On the About Us page of Chapin School Princeton’s website, we say:

"We prepare students for the world and for a future that they will create.

At Chapin, our students learn. They learn how to ask questions. They learn how to experiment. They learn how to learn."

It’s hard to imagine a better example of a student who has learned to ask questions and is ready to help create the future than Chapin 7th grader Bryan Zhao.

Before attending Chapin, Bryan attended public schools which, he felt, did not teach Asian American history in enough depth, if at all.

As he told WPIX 11: “It just felt very weird being excluded like we weren’t part of US history and that was completely wrong.”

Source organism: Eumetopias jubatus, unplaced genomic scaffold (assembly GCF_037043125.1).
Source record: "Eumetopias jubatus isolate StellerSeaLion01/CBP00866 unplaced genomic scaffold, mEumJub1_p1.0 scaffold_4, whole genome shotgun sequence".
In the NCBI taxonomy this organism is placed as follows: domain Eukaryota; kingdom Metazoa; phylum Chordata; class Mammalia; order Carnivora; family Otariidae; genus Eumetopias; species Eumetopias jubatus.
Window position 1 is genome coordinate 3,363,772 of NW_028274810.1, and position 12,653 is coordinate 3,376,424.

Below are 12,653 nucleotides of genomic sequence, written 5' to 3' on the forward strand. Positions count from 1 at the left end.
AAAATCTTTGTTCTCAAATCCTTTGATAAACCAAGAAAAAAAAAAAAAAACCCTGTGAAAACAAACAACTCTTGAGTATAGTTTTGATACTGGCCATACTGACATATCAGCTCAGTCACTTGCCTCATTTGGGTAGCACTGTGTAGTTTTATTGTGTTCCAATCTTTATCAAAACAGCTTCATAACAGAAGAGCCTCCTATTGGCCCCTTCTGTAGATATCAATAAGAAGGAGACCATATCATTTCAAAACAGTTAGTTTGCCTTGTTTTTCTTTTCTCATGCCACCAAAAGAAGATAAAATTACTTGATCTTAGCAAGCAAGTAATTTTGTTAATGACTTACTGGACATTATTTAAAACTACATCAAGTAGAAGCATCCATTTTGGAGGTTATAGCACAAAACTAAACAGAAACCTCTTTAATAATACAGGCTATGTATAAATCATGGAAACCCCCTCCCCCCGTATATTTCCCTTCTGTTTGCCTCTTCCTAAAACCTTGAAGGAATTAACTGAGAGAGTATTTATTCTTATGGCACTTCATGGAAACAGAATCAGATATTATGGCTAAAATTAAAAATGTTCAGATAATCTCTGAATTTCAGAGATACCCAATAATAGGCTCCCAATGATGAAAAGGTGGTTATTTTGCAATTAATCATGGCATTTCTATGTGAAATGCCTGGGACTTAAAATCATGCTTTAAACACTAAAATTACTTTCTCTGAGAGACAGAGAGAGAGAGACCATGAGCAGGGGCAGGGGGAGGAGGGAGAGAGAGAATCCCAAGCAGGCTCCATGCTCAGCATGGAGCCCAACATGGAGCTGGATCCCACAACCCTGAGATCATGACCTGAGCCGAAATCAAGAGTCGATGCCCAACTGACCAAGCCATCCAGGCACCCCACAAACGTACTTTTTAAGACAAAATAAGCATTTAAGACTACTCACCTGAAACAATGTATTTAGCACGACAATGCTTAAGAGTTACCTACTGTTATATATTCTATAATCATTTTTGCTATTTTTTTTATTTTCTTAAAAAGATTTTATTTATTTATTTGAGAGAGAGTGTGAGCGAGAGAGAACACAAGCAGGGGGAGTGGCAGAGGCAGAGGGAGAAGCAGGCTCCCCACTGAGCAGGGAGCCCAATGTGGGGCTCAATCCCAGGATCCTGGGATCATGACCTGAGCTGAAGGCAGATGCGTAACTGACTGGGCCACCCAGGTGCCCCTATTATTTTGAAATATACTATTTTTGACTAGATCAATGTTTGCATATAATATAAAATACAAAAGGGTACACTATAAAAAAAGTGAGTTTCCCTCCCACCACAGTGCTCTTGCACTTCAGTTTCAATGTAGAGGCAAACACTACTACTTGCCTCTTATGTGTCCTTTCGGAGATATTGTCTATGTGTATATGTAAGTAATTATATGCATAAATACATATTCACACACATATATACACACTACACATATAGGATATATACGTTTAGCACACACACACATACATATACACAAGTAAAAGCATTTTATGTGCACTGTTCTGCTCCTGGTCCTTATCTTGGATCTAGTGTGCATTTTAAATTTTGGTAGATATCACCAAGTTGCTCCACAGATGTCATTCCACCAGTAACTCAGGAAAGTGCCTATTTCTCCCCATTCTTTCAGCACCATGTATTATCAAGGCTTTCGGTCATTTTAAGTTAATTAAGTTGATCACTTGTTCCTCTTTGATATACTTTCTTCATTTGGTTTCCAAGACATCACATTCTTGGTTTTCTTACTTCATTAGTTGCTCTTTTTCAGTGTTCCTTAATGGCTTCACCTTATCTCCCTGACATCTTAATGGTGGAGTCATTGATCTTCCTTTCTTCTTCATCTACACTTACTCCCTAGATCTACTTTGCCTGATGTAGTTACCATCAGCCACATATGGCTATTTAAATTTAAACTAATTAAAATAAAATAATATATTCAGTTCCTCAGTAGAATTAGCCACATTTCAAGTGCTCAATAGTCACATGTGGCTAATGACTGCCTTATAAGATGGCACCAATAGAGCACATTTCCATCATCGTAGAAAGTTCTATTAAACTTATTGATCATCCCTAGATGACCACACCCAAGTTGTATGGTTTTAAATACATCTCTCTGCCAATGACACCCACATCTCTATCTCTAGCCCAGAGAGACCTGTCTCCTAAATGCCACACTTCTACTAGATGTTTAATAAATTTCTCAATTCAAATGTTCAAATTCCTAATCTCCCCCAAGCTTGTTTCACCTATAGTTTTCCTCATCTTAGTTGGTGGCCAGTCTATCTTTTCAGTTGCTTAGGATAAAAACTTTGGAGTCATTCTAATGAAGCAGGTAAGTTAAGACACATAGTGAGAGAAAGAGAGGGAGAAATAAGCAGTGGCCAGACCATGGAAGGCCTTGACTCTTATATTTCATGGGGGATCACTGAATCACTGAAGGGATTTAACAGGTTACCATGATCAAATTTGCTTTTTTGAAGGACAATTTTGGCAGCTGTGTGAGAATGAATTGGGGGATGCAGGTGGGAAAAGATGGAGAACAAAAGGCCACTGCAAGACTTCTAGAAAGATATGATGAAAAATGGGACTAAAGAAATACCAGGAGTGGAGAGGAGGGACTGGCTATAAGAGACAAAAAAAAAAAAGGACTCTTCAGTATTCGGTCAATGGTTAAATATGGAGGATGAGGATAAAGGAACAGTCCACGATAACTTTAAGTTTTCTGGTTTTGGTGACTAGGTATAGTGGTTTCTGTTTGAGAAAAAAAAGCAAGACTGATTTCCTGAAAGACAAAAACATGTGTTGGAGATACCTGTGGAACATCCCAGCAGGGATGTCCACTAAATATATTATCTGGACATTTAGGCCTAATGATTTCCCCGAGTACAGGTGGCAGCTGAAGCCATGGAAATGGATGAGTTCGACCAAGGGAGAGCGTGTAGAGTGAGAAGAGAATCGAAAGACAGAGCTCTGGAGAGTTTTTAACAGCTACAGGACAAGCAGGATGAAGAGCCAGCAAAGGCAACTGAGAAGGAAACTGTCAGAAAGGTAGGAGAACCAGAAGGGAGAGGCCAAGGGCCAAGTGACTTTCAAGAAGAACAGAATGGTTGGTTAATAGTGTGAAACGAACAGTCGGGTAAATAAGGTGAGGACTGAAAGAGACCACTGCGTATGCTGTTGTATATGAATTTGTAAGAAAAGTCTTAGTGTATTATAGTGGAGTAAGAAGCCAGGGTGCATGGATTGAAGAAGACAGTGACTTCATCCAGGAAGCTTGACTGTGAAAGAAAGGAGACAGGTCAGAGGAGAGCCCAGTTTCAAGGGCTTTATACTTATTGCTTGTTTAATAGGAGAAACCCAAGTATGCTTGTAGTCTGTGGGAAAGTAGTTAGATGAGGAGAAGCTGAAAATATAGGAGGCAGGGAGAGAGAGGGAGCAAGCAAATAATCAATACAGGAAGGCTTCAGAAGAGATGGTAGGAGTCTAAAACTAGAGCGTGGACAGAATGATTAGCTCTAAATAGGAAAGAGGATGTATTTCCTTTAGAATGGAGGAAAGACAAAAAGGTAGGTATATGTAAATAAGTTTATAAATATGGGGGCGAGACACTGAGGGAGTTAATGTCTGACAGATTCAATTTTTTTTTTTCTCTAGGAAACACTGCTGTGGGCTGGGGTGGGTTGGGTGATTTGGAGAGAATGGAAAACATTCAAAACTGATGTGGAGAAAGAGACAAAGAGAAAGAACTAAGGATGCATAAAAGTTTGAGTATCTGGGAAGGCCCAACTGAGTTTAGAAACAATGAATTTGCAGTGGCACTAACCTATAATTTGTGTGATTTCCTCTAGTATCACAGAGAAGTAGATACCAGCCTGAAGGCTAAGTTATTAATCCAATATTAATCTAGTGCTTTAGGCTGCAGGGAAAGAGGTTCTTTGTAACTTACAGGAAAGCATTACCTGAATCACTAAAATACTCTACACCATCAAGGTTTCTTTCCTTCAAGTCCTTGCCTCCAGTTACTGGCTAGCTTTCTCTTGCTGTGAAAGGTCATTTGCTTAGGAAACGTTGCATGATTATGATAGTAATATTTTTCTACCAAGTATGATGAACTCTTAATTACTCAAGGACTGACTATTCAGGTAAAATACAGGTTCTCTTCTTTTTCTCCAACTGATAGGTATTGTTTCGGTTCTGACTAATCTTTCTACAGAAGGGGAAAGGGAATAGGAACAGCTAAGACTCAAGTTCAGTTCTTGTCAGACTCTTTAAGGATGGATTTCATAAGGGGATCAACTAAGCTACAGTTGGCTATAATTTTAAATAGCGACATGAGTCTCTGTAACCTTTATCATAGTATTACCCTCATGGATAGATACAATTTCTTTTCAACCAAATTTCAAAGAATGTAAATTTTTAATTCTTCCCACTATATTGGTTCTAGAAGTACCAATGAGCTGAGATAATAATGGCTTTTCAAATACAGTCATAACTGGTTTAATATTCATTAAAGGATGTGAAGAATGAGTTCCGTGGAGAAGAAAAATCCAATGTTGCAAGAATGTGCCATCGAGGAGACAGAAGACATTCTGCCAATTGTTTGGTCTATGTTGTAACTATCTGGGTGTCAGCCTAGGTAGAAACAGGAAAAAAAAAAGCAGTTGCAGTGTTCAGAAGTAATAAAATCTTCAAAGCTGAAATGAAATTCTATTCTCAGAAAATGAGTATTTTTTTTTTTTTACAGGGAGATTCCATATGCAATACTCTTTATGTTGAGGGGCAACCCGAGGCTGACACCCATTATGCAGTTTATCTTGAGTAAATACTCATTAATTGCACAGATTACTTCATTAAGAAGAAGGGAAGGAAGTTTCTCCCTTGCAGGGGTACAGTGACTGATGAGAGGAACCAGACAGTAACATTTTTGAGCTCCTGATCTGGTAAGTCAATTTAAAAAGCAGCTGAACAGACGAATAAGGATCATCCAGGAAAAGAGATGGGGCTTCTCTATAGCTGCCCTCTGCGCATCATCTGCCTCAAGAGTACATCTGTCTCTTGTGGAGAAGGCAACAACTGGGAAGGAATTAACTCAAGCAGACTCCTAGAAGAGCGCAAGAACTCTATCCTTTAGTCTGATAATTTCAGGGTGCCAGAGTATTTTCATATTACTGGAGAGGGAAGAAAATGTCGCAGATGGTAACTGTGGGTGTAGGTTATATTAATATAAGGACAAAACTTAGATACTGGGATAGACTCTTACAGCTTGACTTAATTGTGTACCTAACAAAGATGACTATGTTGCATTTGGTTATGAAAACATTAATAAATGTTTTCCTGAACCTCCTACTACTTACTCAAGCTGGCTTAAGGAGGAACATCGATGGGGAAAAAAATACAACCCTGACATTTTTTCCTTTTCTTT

Bryan was a vital part of a campaign to change the public school curriculum, even testifying before the New Jersey State Legislature.

At Chapin School Princeton, we teach students to process information, think critically, and, as we said before, ask questions. Our goal is not to tell a student what to believe. We guide them through the process of thinking critically about the world around them in order to make their own conclusions and form their own beliefs. This prepares them to become advocates for themselves, and most importantly, the ideals in which they believe.

Bryan wanted to make a change. As he illustrates wonderfully, Chapin students can advocate for those beliefs with intelligence, respect, and clarity.

Charge Ahead, Bryan!

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